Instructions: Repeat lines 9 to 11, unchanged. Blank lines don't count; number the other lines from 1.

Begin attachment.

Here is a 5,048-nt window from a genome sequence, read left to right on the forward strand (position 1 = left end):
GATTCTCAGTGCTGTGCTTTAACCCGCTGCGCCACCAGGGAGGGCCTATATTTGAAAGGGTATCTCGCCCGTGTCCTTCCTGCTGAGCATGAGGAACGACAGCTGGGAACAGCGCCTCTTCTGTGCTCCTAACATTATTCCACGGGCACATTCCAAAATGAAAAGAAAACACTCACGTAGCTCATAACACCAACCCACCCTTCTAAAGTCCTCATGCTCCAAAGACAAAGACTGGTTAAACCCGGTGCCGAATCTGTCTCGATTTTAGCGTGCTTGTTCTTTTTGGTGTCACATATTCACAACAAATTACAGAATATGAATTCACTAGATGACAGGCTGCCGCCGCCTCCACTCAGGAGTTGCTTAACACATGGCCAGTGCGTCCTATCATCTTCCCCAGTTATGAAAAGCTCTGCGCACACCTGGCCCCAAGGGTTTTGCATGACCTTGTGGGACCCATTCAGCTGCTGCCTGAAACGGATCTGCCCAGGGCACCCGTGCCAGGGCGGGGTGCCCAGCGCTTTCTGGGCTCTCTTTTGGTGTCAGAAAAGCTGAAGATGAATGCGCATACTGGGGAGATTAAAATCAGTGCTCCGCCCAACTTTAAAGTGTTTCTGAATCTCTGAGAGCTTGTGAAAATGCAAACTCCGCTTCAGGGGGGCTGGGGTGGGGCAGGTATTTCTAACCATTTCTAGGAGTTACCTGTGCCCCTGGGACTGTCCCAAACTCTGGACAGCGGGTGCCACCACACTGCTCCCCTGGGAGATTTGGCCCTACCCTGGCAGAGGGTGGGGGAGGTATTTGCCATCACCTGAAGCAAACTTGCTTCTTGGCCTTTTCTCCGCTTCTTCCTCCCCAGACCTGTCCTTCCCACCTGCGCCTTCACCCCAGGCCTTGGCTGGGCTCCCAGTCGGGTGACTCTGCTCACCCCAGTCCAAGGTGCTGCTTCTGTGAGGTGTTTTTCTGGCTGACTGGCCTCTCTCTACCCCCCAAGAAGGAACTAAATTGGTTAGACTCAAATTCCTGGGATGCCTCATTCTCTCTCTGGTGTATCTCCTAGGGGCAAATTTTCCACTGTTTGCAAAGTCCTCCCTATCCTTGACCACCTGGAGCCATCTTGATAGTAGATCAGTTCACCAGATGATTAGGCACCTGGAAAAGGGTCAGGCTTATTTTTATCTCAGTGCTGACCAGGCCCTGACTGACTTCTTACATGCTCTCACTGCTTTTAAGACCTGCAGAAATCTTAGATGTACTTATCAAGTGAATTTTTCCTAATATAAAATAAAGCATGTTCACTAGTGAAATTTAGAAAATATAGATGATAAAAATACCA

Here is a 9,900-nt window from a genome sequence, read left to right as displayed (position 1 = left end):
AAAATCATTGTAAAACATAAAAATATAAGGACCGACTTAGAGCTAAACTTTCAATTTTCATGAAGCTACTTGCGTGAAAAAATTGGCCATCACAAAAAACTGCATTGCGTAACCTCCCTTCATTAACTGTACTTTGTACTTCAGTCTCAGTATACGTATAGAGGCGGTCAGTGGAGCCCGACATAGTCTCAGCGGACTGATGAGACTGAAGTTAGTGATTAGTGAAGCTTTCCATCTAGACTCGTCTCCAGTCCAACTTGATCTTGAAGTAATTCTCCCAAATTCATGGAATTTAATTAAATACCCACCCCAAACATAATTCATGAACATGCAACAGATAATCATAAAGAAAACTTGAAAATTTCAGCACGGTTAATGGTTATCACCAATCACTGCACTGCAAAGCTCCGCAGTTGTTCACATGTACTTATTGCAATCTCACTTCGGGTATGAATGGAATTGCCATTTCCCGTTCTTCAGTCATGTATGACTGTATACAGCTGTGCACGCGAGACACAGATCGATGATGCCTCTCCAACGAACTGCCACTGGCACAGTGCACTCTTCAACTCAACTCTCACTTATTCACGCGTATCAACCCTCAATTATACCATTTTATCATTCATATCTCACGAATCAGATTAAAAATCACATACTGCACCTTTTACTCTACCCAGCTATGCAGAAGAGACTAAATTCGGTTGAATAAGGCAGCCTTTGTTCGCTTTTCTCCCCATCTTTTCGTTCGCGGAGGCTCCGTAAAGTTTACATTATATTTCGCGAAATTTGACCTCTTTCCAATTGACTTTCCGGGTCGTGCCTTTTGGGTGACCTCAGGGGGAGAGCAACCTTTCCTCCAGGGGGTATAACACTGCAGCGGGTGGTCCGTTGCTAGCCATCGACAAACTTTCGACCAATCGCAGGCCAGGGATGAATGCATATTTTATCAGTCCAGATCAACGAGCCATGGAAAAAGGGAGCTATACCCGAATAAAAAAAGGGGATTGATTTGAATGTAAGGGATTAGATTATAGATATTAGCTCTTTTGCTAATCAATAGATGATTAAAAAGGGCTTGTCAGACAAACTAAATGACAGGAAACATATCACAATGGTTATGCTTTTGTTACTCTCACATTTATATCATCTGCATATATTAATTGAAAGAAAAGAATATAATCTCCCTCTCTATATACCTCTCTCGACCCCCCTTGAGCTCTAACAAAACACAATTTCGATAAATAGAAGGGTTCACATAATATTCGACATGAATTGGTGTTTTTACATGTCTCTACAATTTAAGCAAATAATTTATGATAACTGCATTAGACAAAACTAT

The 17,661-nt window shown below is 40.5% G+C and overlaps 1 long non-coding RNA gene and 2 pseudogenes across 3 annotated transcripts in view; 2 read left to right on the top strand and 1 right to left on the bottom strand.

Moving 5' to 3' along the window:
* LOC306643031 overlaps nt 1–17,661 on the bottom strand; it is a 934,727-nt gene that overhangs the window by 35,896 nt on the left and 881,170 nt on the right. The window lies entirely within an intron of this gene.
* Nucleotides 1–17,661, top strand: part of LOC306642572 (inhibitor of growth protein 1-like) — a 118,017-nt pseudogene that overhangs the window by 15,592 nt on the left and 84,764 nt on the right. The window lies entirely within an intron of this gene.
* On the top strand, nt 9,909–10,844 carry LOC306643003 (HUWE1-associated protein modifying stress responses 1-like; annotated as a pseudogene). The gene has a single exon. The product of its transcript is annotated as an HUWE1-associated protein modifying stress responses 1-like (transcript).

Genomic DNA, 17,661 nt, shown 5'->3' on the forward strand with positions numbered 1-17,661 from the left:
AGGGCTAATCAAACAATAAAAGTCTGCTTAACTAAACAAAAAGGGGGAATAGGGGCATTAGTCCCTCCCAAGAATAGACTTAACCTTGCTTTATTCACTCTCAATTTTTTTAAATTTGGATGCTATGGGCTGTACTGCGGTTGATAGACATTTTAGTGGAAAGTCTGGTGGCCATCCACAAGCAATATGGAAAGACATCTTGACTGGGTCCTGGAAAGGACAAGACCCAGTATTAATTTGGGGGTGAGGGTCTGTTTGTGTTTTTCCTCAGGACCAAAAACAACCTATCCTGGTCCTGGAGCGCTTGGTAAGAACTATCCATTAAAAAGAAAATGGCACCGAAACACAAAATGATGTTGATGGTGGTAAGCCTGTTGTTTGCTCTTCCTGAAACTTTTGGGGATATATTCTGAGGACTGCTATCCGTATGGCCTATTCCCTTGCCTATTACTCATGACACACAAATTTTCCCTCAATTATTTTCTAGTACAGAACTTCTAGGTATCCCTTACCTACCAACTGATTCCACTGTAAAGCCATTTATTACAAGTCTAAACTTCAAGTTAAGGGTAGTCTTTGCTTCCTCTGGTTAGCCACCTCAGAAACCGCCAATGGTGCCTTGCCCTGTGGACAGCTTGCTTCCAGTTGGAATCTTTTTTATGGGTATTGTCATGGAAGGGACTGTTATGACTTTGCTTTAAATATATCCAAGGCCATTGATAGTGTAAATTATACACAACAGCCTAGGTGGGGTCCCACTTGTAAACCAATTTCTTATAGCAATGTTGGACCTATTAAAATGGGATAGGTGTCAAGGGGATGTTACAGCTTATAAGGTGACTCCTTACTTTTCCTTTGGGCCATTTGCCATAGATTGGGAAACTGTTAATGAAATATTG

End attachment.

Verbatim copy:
* On the top strand, nt 9,909–10,844 carry LOC306643003 (HUWE1-associated protein modifying stress responses 1-like; annotated as a pseudogene). The gene has a single exon. The product of its transcript is annotated as an HUWE1-associated protein modifying stress responses 1-like (transcript).

Genomic DNA, 17,661 nt, shown 5'->3' on the forward strand with positions numbered 1-17,661 from the left:
AGGGCTAATCAAACAATAAAAGTCTGCTTAACTAAACAAAAAGGGGGAATAGGGGCATTAGTCCCTCCCAAGAATAGACTTAACCTTGCTTTATTCACTCTCAATTTTTTTAAATTTGGATGCTATGGGCTGTACTGCGGTTGATAGACATTTTAGTGGAAAGTCTGGTGGCCATCCACAAGCAATATGGAAAGACATCTTGACTGGGTCCTGGAAAGGACAAGACCCAGTATTAATTTGGGGGTGAGGGTCTGTTTGTGTTTTTCCTCAGGACCAAAAACAACCTATCCTGGTCCTGGAGCGCTTGGTAAGAACTATCCATTAAAAAGAAAATGGCACCGAAACACAAAATGATGTTGATGGTGGTAAGCCTGTTGTTTGCTCTTCCTGAAACTTTTGGGGATATATTCTGAGGACTGCTATCCGTATGGCCTATTCCCTTGCCTATTACTCATGACACACAAATTTTCCCTCAATTATTTTCTAGTACAGAACTTCTAGGTATCCCTTACCTACCAACTGATTCCACTGTAAAGCCATTTATTACAAGTCTAAACTTCAAGTTAAGGGTAGTCTTTGCTTCCTCTGGTTAGCCACCTCAGAAACCGCCAATGGTGCCTTGCCCTGTGGACAGCTTGCTTCCAGTTGGAATCTTTTTTATGGGTATTGTCATGGAAGGGACTGTTATGACTTTGCTTTAAATATATCCAAGGCCATTGATAGTGTAAATTATACACAACAGCCTAGGTGGGGTCCCACTTGTAAACCAATTTCTTATAGCAATGTTGGACCTATTAAAATGGGATAGGTGTCAAGGGGATGTTACAGCTTATAAGGTGACTCCTTACTTTTCCTTTGGGCCATTTGCCATAGATTGGGAAACTGTTAATGAAATATTG